Our common story
8 May is Red Cross Red Crescent Day. Tadateru Konoé, President of the International Federation of Red Cross and Red Crescent Societies and Peter Maurer, President of the International Committee of the Red Cross, talk about the common story that links the Red Cross Red Crescent Movement.
Someone once said that dreaming is like planning. Who knew that one person’s dream to help people would become so universal that it would touch almost every one of us in our modern-day world?
Almost everyone – or someone they know – has donated blood or received a first-aid tip or been visited by a volunteer, perhaps not realizing it was the Red Cross or Red Crescent in action. Almost everyone has a Red Cross or Red Crescent story.
Long before the International Red Cross and Red Cross Movement came into existence, people have been drawn to help each other: out of compassion, kindness and hope. Today the Movement provides a space where people can mobilize, share their aspirations, and act on them together – for greater impact.
In our world where disorder seems constant and suffering never stops, we believe hope will not diminish but instead grow stronger. Looking far into the future we believe people will still want to help other people. The desire to be connected to each other will increase, not decline. It’s simply human nature.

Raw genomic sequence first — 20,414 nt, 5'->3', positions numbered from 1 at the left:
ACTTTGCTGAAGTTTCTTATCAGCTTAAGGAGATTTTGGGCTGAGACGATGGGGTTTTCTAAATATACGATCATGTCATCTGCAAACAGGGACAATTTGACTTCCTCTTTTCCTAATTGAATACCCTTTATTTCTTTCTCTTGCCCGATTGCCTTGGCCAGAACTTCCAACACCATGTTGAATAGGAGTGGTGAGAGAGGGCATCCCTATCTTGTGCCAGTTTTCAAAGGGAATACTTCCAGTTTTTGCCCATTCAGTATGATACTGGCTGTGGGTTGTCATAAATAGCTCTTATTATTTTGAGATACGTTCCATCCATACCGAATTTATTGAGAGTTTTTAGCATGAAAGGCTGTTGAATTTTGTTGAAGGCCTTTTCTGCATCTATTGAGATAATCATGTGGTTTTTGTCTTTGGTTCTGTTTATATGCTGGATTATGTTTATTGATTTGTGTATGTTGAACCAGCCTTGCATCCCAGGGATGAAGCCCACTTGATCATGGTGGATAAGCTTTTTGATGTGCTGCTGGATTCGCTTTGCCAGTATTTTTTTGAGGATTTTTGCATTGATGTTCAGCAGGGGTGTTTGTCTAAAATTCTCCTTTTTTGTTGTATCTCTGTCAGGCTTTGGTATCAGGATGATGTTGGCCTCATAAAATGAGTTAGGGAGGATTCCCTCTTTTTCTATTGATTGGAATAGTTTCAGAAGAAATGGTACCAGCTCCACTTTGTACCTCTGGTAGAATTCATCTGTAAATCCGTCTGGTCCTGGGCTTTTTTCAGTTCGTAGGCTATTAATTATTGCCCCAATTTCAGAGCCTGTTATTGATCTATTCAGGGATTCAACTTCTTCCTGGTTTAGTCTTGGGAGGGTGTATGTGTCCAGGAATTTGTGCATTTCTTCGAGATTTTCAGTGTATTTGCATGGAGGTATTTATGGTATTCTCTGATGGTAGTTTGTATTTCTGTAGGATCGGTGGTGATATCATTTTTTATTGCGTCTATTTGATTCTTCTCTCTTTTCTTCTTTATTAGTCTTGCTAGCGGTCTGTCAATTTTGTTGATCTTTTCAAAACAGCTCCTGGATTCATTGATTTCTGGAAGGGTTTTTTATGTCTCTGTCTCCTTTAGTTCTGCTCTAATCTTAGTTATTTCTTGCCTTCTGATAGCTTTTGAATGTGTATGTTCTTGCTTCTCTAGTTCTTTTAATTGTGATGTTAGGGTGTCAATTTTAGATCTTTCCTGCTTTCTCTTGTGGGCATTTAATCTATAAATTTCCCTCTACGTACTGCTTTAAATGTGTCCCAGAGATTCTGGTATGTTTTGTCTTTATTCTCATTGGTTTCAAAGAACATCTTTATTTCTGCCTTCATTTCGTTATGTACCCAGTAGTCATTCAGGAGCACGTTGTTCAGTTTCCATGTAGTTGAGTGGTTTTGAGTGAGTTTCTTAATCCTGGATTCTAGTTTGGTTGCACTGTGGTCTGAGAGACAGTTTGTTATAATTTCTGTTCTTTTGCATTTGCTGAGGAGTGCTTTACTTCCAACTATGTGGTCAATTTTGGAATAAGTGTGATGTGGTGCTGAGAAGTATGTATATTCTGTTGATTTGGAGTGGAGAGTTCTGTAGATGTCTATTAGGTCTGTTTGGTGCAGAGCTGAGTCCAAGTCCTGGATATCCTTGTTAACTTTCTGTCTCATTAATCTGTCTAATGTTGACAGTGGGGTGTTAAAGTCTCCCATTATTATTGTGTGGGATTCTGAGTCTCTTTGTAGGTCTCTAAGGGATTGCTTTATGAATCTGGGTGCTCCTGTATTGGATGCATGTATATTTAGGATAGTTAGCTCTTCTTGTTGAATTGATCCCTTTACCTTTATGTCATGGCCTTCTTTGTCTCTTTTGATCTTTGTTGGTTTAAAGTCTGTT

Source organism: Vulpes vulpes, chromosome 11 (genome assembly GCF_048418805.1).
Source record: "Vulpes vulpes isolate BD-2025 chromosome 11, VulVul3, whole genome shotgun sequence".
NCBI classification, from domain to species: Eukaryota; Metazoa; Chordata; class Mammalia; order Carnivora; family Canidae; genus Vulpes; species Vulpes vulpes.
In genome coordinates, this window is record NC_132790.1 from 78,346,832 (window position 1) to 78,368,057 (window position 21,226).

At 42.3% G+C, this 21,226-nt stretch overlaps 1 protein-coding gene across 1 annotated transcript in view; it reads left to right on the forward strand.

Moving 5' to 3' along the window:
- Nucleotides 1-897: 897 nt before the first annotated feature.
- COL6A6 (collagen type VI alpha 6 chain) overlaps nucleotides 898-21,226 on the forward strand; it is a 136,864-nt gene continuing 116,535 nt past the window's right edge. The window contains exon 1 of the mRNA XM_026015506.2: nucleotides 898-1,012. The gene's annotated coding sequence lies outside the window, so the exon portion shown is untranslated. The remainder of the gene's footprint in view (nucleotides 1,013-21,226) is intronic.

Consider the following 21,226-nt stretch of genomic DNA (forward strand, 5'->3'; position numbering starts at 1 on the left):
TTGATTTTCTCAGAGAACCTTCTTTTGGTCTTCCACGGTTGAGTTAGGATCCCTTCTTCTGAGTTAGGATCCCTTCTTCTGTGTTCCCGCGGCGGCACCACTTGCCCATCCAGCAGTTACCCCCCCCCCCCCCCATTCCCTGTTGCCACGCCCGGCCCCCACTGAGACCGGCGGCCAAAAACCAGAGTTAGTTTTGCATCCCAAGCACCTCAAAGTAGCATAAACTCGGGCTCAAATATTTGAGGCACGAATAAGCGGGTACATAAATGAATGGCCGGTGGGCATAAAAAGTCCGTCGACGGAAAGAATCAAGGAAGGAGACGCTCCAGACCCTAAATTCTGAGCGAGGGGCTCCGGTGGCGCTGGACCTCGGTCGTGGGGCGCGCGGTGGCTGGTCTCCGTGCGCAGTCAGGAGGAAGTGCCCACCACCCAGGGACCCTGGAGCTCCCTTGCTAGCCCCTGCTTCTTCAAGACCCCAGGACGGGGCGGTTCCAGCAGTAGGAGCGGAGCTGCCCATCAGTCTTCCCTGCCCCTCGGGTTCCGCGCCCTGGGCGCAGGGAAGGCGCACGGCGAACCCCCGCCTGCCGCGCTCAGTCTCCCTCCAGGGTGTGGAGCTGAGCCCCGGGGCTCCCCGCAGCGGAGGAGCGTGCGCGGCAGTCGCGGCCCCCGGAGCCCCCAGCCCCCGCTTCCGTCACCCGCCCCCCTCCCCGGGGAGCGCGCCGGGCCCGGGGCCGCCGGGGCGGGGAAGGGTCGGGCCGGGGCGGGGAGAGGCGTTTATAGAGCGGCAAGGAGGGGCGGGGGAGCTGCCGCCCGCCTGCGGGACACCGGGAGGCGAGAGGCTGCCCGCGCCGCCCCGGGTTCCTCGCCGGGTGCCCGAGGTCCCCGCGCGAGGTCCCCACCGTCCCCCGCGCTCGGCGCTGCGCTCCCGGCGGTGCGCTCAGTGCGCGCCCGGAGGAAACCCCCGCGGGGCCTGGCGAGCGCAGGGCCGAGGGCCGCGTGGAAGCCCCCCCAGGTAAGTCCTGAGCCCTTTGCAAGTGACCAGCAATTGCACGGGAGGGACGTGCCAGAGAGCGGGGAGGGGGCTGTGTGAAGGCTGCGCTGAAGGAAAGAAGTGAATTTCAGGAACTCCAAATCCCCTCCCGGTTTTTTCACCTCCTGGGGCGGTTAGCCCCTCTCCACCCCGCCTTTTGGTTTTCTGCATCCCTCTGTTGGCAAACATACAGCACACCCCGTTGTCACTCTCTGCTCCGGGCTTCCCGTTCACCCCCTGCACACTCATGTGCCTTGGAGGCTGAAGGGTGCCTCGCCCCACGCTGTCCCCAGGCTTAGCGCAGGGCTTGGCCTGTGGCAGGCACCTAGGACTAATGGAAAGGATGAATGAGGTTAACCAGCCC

In our societies, increasingly characterised by virtual interactions, the proximity of our 17 million Red Cross and Red Crescent volunteers to vulnerable people in their local communities is ever more vital. The importance of real, human connections when responding to crises and empowering development cannot be overstated.
In 1859, Henry Dunant dreamed of helping wounded people on a battlefield. This was the impetus for our worldwide Red Cross and Red Crescent Movement whose sole mission was to bring relief to vulnerable people, now also to build stronger communities.
Our 17 million volunteers reach many more millions of people each year. In fact, there is a Red Cross or Red Crescent presence in almost every community in the world, from rural villages to urban metropolises.
In recent history, volunteers together with Movement partners have responded to the triple disaster in Japan, earthquake in Haiti, conflict in Syria and more, connecting the affected communities to the world through social media and other channels in our interconnected globe. Their numbers and impact will only continue to grow.
The International Red Cross and Red Crescent Movement is committed to providing relevant and timely humanitarian services to vulnerable communities now and in the future. Today almost everyone has a Red Cross or Red Crescent story. Years from now, they still will.
May 8 is World Red Cross Red Crescent Day, celebrating the power of community and people helping people. Share your Red Cross or Red Crescent story at ifrc.tumblr.com.